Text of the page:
Sunday, February 3, 2013
In addition to spending the weekend in New Orleans (sunny skies, mid-60s every day) on someone else's dime, the media gets treated wonderfully by the NFL during Super Bowl week. (Even if you're the 5,137th most important reporter out of the 5,200 here.)
Among the free stuff you get just on game day:
A complimentary boxed lunch that includes a turkey sandwich (or ham or pesto chicken if you'd prefer), a bag of potato chips, Grandma's chocolate chip cookies, a bite-sized Snickers, a small container of carrots (that read "Best if eaten by 2/2/13), a chocolate-chip granola bar, an apple, a can of Pepsi (or Diet Pepsi, if you'd like) and a bottle of Aquafina.
There's also a small section behind the auxiliary press box (basically a section of seats that have small tables in front of them) where you can get pulled pork sandwiches.
A game program ($20 value).
By the way, New Orleans is an absolutely wonderful city. Really friendly people. I sat by myself at a restaurant last night around 11 p.m. (I had just finished my stories and hadn't eaten dinner yet.) A couple locals came over and sat down next to me, insisting I shouldn't sit by myself in New Orleans. They talked to me for about 20 minutes. Would this happen in any other city?
I spent about 30 minutes on Bourbon Street Saturday afternoon (you can see a couple videos on Vindy.com) but that's not really my scene. It's got a great energy and it can be a lot of fun, but it's also noisy, creepy and filled with drunks. It kind of reminds me of the Red Light district in Amsterdam, which remains the only place where I was ever offered ecstasy or cocaine. (I declined.)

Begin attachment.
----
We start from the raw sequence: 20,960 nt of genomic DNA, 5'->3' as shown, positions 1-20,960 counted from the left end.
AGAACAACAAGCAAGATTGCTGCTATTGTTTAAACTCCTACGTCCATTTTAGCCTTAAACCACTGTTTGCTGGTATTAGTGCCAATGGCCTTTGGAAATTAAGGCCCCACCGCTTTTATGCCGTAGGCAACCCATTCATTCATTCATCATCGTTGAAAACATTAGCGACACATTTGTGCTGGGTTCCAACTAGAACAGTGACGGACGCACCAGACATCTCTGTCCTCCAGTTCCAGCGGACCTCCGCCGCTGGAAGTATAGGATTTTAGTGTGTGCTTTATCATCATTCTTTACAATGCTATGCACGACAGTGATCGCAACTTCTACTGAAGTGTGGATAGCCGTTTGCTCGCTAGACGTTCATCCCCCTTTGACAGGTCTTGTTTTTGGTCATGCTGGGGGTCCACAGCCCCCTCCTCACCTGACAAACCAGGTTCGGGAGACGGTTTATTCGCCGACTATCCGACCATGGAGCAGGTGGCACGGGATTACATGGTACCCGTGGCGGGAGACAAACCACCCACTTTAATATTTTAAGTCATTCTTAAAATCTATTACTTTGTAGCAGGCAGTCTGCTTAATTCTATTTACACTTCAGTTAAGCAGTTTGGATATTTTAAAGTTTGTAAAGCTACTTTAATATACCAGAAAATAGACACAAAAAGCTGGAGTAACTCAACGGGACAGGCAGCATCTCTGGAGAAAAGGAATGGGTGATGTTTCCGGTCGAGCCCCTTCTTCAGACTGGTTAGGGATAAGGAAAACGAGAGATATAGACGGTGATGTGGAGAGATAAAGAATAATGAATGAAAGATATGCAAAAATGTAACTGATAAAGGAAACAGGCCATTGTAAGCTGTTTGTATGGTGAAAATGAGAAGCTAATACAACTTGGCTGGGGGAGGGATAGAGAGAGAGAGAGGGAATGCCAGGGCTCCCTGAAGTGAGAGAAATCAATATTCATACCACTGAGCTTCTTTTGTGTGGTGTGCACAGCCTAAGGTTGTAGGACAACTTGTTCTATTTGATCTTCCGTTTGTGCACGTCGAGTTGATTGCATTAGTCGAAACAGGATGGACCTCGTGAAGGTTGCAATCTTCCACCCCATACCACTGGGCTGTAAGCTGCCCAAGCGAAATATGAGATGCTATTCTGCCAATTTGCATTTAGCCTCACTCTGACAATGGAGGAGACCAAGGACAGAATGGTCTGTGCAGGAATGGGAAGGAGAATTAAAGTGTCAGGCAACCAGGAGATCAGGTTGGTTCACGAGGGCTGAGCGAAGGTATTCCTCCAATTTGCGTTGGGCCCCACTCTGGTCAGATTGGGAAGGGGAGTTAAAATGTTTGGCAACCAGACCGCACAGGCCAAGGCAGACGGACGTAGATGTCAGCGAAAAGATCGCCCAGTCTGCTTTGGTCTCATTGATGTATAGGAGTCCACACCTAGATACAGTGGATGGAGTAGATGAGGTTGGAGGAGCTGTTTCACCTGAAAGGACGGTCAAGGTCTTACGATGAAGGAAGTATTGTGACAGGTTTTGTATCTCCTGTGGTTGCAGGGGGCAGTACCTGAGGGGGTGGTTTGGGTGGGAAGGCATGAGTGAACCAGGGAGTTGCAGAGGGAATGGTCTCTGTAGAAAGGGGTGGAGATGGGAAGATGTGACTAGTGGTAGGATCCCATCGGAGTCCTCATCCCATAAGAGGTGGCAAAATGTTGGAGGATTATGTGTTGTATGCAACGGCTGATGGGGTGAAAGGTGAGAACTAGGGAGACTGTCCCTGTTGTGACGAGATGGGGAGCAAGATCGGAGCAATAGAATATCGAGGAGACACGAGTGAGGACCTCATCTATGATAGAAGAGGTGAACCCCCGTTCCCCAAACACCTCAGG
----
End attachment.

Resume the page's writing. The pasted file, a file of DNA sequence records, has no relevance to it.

If you're hoping for crazy party stories, my apologies. My only vice is being an incurable smart aleck. I had one drink all weekend -- a watered-down Hurricane last night. Covering the Super Bowl by yourself, particularly when you arrive Friday night, limits the amount of time you can spend doing vacation-type stuff.
Not a lot of Youngstowners here this weekend, but this is the Valley's kind of city. (Of course, any city with gambling and alcohol is a right up the Valley's alley.)